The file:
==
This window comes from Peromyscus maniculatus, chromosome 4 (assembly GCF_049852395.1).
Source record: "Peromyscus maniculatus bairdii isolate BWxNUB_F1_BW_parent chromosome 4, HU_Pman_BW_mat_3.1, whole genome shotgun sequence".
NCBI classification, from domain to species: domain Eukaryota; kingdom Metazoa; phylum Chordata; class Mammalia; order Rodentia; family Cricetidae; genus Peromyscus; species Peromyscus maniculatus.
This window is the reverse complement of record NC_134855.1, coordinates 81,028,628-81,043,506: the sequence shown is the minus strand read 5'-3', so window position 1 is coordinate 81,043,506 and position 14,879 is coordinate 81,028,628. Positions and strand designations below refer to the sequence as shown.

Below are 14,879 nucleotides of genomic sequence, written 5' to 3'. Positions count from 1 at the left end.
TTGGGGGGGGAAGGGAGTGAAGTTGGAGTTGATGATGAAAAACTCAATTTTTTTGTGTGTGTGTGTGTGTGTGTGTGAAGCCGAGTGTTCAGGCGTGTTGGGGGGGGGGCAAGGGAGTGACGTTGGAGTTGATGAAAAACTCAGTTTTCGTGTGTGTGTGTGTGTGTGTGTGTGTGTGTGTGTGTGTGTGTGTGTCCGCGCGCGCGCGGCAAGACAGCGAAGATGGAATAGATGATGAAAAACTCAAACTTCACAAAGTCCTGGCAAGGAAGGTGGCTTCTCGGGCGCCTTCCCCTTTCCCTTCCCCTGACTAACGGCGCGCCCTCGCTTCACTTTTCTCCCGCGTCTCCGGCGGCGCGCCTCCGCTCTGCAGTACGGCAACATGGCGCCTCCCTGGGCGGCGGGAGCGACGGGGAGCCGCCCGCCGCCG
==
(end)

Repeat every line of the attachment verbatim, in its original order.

This window comes from Peromyscus maniculatus, chromosome 4 (assembly GCF_049852395.1).
Source record: "Peromyscus maniculatus bairdii isolate BWxNUB_F1_BW_parent chromosome 4, HU_Pman_BW_mat_3.1, whole genome shotgun sequence".
NCBI classification, from domain to species: domain Eukaryota; kingdom Metazoa; phylum Chordata; class Mammalia; order Rodentia; family Cricetidae; genus Peromyscus; species Peromyscus maniculatus.
This window is the reverse complement of record NC_134855.1, coordinates 81,028,628-81,043,506: the sequence shown is the minus strand read 5'-3', so window position 1 is coordinate 81,043,506 and position 14,879 is coordinate 81,028,628. Positions and strand designations below refer to the sequence as shown.

Below are 14,879 nucleotides of genomic sequence, written 5' to 3'. Positions count from 1 at the left end.
TTGGGGGGGGAAGGGAGTGAAGTTGGAGTTGATGATGAAAAACTCAATTTTTTTGTGTGTGTGTGTGTGTGTGTGTGAAGCCGAGTGTTCAGGCGTGTTGGGGGGGGGGCAAGGGAGTGACGTTGGAGTTGATGAAAAACTCAGTTTTCGTGTGTGTGTGTGTGTGTGTGTGTGTGTGTGTGTGTGTGTGTGTGTCCGCGCGCGCGCGGCAAGACAGCGAAGATGGAATAGATGATGAAAAACTCAAACTTCACAAAGTCCTGGCAAGGAAGGTGGCTTCTCGGGCGCCTTCCCCTTTCCCTTCCCCTGACTAACGGCGCGCCCTCGCTTCACTTTTCTCCCGCGTCTCCGGCGGCGCGCCTCCGCTCTGCAGTACGGCAACATGGCGCCTCCCTGGGCGGCGGGAGCGACGGGGAGCCGCCCGCCGCCG